Fig. 2
figure2

Left renal angiography by contrast ultrasound. a, b and c showed the image of left renal angiography of a 58-year-old man with DN and body mass index of 24.5 in stage CKD grade 1. d, e and f showed the image of left renal angiography of a 61-year-old man of NDRD with body mass index of 24.7 in CKD grade 1

Since manual selection could lead to slight inconsistence in the area size of ROI each time, we used AUC per unit area for correction. Per unit area under the curve was represented by area under curve (AUC % s)/sampling area. Slope was calculated by peak intensity (Peak, %) and peak time (Tp).

Statistical analysis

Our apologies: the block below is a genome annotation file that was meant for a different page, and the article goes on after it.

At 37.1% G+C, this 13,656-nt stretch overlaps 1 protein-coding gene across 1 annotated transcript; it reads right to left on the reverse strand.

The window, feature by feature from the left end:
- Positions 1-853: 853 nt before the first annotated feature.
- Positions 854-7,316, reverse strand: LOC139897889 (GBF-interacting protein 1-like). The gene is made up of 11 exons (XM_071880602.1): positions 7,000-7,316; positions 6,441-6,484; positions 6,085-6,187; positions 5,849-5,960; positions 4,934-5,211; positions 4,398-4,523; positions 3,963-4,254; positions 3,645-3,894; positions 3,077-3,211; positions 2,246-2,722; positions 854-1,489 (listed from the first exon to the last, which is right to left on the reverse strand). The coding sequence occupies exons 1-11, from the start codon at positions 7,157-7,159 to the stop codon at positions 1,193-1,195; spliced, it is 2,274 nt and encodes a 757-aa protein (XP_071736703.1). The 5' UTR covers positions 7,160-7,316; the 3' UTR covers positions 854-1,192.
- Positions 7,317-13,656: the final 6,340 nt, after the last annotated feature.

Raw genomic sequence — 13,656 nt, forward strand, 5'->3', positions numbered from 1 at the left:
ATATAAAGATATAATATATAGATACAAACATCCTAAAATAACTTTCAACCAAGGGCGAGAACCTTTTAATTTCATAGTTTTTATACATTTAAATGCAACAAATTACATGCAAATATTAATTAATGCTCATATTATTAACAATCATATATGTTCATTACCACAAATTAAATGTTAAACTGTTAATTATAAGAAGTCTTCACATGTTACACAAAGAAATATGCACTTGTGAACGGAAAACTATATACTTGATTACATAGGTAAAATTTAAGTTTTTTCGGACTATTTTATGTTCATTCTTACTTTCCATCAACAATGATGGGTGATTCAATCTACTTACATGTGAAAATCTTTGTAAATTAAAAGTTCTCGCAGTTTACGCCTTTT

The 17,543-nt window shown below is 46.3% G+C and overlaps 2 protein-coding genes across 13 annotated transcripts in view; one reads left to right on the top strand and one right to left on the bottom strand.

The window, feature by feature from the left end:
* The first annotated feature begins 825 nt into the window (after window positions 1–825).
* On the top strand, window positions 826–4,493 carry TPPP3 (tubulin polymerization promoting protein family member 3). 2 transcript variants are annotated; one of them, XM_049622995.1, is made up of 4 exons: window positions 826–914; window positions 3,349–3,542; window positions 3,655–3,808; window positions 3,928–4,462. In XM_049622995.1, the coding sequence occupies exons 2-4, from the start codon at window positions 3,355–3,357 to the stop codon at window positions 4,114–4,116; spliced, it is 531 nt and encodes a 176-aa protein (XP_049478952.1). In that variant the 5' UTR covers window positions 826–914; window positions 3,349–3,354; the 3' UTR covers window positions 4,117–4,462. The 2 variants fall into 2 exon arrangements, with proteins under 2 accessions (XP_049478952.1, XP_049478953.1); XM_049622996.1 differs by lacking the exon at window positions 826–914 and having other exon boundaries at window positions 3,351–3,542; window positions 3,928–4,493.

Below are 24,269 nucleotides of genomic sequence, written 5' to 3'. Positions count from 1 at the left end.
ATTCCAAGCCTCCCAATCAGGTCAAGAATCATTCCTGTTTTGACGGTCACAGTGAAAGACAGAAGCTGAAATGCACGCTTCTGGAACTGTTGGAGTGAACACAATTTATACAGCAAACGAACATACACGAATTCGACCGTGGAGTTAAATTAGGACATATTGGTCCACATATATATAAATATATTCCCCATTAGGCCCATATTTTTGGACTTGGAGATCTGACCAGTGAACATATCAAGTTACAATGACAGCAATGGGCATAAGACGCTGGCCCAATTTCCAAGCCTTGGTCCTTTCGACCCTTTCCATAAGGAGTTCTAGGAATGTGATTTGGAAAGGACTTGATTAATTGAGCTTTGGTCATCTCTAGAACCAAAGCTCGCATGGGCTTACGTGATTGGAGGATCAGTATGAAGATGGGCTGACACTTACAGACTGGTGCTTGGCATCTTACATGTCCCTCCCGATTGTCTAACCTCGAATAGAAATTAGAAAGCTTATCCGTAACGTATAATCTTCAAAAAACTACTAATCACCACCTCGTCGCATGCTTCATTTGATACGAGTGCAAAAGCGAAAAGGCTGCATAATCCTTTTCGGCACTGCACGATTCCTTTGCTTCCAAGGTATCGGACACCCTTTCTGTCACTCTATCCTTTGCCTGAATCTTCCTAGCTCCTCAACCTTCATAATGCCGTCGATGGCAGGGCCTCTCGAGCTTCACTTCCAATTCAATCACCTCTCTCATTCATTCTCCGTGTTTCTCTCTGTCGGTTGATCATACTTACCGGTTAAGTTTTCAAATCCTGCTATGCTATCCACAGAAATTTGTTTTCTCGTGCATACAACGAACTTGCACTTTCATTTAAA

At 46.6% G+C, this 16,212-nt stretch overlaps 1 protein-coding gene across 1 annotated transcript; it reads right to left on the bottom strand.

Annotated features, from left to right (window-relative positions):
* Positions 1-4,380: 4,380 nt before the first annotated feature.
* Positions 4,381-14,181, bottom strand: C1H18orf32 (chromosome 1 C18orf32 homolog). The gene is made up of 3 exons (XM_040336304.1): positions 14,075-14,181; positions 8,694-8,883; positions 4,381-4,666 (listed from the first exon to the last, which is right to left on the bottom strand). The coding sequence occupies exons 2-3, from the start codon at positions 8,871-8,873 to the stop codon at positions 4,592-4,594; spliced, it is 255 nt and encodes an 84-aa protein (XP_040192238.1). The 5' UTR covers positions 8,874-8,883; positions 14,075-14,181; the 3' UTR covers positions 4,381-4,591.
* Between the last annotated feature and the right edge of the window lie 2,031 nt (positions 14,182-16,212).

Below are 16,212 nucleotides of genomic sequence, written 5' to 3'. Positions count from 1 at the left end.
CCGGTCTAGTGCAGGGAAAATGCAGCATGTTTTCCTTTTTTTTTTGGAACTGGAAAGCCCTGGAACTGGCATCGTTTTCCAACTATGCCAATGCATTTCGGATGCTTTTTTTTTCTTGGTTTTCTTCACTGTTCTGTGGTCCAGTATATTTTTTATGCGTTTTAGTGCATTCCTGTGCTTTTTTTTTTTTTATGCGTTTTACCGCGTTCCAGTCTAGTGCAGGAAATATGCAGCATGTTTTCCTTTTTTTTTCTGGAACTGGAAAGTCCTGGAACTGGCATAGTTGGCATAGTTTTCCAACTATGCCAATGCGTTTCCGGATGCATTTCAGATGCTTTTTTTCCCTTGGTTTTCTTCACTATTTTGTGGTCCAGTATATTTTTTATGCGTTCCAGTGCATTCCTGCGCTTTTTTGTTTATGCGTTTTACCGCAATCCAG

The measurement variables were expressed as mean ± standard deviation (SD) or median (IQR). Student’s t-test was used if the results of two groups were in a normal distribution; if not, Wilcoxon two-sample test would be used. The three groups were compared with the normal distribution by using one-way ANOVA. For the results which did not fit the normal distribution, Kruskal-Wallis test was used. And SNK (Student-Newman-Keuls) method was used for posterior comparisons of two groups. The categorical variables were expressed in terms of frequency (%), and the comparison between groups used the Chi-square test or the Fisher exact probability method. This study compared diabetic nephropathy (DN) with non-diabetic renal disease (NDRD) and expected to find statistically significant differences between the two groups. Since the CKD grade with stage between the DN and NDRD groups was significantly different, further screening analysis was used in order to exclude the interference of CKD grade with stage. The used methods were CKD grade group comparison, correlation analysis, and logistic multi-factor regression. The last remaining indicators were fitted with logistic model and comprehensive predictive index. The ROC and AUC of each index and logistic regression model were plotted and calculated. When the Youden index was the largest, the cutoff value of the ROC was taken. Statistical analysis was performed by using the SAS 9.2 software, both using two-sided test and P < 0.05 was considered to be significant.